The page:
Surfing NSW – New Chair and Deputy Chair (July 2024)

Surfing NSW today announced the election of Ben Rolleston as its new Chair, and Lyndel Gray as Deputy Chair. This follows the resignation of John O’Neill and Harry Hodge from the Board of Directors after almost 15 years of esteemed service.

WORDS BY RAELEY JONES / Surfing WA

With abundant sunshine, shallow shimmering lagoons and diverse marine life, it is no secret that the Maldives is considered one of the very best destinations in the world for snorkelling and diving. But imagine having access to your own Marine Biologist to take you on a private snorkelling tour, guiding you to the best spots to see vibrant coral reefs bursting with marine life, from sea turtles through to black tip reef sharks and manta rays. With its commitment to sustainable tourism, that is exactly what you will find at Club Med Kani, which is also known for its luxurious accommodation. and over-water villas.

We caught up with Club Med Kani Marine Biologist, Sophie Preud’Homme, to tell us about what it is like to work on the island, the resort’s sustainability efforts and conservation projects, and why it is the ultimate island holiday destination for families looking to reconnect and explore the ocean like never before.

You’ve created your life around the ocean, what drew you to it in the first place and how did you become a marine biologist with Club Med Kani?

I didn’t grow up by the beach in Belgium, but I always felt passionate about the ocean. When I was 20-year-old, I did a conservation internship in South Africa for a month. That’s where I learned to dive and really discovered the ocean. We studied turtles, rays and sharks, which inspired me to study marine biology at the University of Liege in Belgium.

Now, working as a Marine Biologist with Club Med Kani, I meet a lot of people and it allows me to share my passion for marine life with them.

What makes Club Med Kani so unique?

I think, for my part, what makes it so unique is the wonderful diversity of marine life. You can find 25 percent of the whole marine biodiversity in the Maldives, including turtles, sharks, and rays, and for many of our guests, seeing these creatures up close is a major highlight.

The resort offers a unique snorkelling tour, guided by one of our marine biologists, to not only provide a better experience for our guests to enjoy these close-up encounters but to help protect the marine and natural environments through education.

Can you tell us about some of the sustainability efforts and conservation projects being undertaken at Club Med Kani to protect the environment?

Club Med has constructed an artificial reef at the resort to help protect marine diversity. They also invite guests to create their very own coral habitat for marine life. They can choose the size of the coral frame and attach coral of their choice, which is a very good initiative.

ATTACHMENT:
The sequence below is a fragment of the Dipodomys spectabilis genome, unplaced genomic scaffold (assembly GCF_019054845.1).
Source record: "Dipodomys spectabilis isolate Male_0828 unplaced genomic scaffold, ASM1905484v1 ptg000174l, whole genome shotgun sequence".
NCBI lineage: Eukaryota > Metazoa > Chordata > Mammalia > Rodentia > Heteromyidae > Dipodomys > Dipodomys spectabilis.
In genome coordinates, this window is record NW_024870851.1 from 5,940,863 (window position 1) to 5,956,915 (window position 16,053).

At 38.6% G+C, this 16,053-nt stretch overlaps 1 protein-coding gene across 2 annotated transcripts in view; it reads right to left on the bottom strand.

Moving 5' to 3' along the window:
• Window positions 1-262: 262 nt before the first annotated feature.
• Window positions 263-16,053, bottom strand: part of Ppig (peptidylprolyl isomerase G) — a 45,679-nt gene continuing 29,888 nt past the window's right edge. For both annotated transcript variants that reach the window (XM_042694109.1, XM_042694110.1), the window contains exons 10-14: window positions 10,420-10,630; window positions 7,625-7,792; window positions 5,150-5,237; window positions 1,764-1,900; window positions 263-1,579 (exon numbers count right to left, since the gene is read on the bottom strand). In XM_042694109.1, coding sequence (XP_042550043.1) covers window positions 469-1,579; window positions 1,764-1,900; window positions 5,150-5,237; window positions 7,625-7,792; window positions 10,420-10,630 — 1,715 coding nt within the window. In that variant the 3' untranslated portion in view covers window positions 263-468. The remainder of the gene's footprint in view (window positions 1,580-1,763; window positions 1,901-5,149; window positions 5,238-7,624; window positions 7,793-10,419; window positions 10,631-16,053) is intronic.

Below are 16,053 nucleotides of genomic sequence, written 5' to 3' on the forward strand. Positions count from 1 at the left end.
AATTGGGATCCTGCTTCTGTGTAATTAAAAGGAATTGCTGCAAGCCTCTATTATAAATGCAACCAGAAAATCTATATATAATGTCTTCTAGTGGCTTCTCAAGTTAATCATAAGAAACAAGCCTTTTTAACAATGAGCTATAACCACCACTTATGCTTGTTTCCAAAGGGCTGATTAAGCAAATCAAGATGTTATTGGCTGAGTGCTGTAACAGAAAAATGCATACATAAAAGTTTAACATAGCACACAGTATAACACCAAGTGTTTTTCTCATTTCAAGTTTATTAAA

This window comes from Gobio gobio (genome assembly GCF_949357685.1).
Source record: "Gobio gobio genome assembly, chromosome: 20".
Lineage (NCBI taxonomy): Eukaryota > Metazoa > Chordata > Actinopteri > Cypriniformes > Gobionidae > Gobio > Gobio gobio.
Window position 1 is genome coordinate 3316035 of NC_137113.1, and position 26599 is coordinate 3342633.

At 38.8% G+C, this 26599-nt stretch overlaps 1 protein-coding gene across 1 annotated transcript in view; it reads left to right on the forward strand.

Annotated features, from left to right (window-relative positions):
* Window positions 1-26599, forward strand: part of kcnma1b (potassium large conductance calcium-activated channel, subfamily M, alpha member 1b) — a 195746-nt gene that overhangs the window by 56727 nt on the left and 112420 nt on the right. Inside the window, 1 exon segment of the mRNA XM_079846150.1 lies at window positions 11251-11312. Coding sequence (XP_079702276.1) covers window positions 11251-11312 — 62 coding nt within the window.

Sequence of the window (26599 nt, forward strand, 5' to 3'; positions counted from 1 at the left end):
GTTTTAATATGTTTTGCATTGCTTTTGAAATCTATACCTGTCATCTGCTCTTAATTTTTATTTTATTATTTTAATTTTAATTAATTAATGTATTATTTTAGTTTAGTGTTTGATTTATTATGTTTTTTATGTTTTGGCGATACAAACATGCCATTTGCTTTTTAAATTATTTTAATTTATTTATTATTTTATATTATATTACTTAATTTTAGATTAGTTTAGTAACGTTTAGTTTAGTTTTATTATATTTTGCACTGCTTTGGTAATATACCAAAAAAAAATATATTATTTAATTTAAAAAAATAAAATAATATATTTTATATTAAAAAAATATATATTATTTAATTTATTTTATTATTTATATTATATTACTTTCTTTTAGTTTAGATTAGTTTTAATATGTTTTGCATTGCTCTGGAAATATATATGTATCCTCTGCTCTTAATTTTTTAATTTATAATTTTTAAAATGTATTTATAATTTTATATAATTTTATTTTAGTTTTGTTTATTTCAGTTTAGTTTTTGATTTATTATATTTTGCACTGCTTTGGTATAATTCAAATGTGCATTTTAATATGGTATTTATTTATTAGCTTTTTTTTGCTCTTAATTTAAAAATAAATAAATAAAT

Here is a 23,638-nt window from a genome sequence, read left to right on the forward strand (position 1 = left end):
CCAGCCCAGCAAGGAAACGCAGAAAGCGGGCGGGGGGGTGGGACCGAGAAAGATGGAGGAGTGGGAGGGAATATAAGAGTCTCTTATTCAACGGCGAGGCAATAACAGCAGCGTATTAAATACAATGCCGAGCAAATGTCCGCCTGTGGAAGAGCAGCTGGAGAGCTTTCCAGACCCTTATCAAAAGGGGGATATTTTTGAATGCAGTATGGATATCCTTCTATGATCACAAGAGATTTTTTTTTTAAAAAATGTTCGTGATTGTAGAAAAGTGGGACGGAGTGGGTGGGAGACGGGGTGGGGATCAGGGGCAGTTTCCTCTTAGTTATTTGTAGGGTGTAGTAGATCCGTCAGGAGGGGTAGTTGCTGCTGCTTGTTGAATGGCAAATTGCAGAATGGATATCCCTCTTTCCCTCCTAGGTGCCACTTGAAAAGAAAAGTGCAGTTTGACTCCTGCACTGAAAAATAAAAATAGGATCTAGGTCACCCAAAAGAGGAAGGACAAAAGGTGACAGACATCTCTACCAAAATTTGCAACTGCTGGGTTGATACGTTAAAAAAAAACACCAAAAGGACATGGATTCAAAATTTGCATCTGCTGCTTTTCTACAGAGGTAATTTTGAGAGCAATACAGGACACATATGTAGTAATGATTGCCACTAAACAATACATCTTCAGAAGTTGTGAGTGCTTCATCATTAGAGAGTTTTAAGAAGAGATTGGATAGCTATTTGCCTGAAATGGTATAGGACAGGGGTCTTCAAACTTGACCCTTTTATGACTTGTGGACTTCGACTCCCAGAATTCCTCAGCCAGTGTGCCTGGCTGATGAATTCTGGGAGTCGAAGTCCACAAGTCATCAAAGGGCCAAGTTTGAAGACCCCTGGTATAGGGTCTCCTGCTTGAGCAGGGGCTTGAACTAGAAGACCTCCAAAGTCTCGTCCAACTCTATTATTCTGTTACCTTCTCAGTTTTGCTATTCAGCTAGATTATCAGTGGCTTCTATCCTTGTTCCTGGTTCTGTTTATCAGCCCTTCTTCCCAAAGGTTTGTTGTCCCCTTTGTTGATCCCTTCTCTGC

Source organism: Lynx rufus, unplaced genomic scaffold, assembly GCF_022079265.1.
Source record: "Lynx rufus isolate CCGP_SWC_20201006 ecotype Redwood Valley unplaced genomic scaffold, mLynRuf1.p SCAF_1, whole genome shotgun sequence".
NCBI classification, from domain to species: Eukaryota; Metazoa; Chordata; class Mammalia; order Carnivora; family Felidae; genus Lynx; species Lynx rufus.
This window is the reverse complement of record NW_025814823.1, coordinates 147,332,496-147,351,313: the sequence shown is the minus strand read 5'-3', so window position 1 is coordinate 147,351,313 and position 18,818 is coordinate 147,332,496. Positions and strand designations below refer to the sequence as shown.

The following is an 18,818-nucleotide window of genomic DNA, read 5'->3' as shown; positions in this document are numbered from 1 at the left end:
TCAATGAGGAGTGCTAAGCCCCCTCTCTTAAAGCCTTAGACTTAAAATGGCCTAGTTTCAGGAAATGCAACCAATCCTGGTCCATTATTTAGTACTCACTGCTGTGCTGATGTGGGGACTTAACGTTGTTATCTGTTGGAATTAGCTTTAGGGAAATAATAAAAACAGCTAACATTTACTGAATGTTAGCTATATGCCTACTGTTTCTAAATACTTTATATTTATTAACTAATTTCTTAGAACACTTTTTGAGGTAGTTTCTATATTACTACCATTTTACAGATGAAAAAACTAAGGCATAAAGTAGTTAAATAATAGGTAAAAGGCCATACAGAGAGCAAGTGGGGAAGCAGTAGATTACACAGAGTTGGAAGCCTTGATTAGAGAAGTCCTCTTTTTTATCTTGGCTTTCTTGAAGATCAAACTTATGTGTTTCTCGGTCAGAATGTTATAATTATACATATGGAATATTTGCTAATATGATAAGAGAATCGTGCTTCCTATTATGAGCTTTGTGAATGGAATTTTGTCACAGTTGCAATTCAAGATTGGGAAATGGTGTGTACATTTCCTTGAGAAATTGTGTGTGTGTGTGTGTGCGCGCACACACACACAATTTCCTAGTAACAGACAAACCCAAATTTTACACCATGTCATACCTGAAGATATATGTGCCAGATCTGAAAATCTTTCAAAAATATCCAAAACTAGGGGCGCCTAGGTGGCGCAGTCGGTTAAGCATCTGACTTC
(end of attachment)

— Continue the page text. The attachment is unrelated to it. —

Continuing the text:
The island itself is GreenGlobe certified, which is the international standard for sustainable tourism. We monitor the use of energy and water and have a Food Waste Management system, which helps to reduce the food waste. Bye Bye Plastics is another initiative at Club Med, to try to reduce the use of single-used plastic as much as possible. 

Biodiversity Panels and an ecogesture commitment are also displayed around the island, so guests can learn more about local flora and fauna and things they can and cannot do around our beautiful island. 

In Club Med Finolhu, we also host conferences to educate our guests and organise snorkelling clean ups. 

I understand kids staying at Club Med Kani can get involved in marine education and conservation too. Can you tell us a bit about that?

Every week, kids join the Mini Club for a coral plantation activity. I show them how to plant the corals on a frame out of the water and then allow them to try it by themselves, which they love! I explain what coral is, what we can do to preserve them and how coral plantations are important to the marine life.

What does a typical day as a marine biologist at Club Med Kani look like?

It depends on the day, but I usually take guests on Mobireef snorkel tours twice a day. After an explanation about what we’re going to see and how we can snorkel without affecting the marine life, I go in the water with guests and show them the artificial frames. The tour lasts around one hour.

On Wednesday morning, I go to Finolhu to do coral planting and speak about marine life at the conference. I also talk also about the Maldives in general, and guests can
ask me questions about all the marine life. And one afternoon a week, I carry out maintenance of the Mobireef, where I replant new corals on frames, clean the algae
out and fix what has been broken. 

As surfers and ocean lovers ourselves, can you give our members some tips on how to live more sustainably in our everyday lives?

Concerning the ocean, I would say don’t touch or take anything. Everything that is in the ocean belongs in the ocean. If you see any waste just take it, and don’t put
sunscreen on just before going in the ocean. And as surfers, please take care of the reefs. 

On land, basic things people can do include turning off the lights or any plugged in items and reduce what you use and recycle. Also, when deciding where to go for your next holiday lean towards destinations and accommodation that are eco-friendly and have a sustainable approach to tourism. We must be proactive if we want to save the planet.

For more information about Club Med Kani click here.

Mark Windon
OAM Executive Director

Felicity Conlan
Board Member

Francis Coady
Board Member

David Gyngell
Patron

Mike Baird
Patron

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